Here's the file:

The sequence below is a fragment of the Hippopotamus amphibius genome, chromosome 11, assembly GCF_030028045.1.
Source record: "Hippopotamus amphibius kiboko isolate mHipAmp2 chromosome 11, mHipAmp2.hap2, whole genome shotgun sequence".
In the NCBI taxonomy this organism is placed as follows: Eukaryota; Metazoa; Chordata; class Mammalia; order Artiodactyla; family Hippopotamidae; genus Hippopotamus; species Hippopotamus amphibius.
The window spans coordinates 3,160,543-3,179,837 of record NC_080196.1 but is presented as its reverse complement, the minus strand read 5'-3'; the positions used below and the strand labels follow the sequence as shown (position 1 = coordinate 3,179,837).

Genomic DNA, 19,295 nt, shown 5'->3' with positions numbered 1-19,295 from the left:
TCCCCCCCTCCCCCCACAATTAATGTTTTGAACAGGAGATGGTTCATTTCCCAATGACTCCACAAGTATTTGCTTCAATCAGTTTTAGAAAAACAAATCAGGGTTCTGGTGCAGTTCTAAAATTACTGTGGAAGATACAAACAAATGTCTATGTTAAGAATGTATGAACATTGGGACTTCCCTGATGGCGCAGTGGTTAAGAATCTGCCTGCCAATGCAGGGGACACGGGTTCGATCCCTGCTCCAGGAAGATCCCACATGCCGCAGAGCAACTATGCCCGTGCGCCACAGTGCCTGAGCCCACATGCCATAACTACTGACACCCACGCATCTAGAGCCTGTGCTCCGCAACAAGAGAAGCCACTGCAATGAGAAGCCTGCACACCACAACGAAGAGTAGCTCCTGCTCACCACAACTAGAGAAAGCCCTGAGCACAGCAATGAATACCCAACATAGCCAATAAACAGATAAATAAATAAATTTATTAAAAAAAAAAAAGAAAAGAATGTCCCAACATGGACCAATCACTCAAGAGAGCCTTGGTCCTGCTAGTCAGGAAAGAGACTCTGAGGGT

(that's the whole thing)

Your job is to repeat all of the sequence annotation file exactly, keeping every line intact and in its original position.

The sequence below is a fragment of the Hippopotamus amphibius genome, chromosome 11, assembly GCF_030028045.1.
Source record: "Hippopotamus amphibius kiboko isolate mHipAmp2 chromosome 11, mHipAmp2.hap2, whole genome shotgun sequence".
In the NCBI taxonomy this organism is placed as follows: Eukaryota; Metazoa; Chordata; class Mammalia; order Artiodactyla; family Hippopotamidae; genus Hippopotamus; species Hippopotamus amphibius.
The window spans coordinates 3,160,543-3,179,837 of record NC_080196.1 but is presented as its reverse complement, the minus strand read 5'-3'; the positions used below and the strand labels follow the sequence as shown (position 1 = coordinate 3,179,837).

Genomic DNA, 19,295 nt, shown 5'->3' with positions numbered 1-19,295 from the left:
TCCCCCCCTCCCCCCACAATTAATGTTTTGAACAGGAGATGGTTCATTTCCCAATGACTCCACAAGTATTTGCTTCAATCAGTTTTAGAAAAACAAATCAGGGTTCTGGTGCAGTTCTAAAATTACTGTGGAAGATACAAACAAATGTCTATGTTAAGAATGTATGAACATTGGGACTTCCCTGATGGCGCAGTGGTTAAGAATCTGCCTGCCAATGCAGGGGACACGGGTTCGATCCCTGCTCCAGGAAGATCCCACATGCCGCAGAGCAACTATGCCCGTGCGCCACAGTGCCTGAGCCCACATGCCATAACTACTGACACCCACGCATCTAGAGCCTGTGCTCCGCAACAAGAGAAGCCACTGCAATGAGAAGCCTGCACACCACAACGAAGAGTAGCTCCTGCTCACCACAACTAGAGAAAGCCCTGAGCACAGCAATGAATACCCAACATAGCCAATAAACAGATAAATAAATAAATTTATTAAAAAAAAAAAAGAAAAGAATGTCCCAACATGGACCAATCACTCAAGAGAGCCTTGGTCCTGCTAGTCAGGAAAGAGACTCTGAGGGT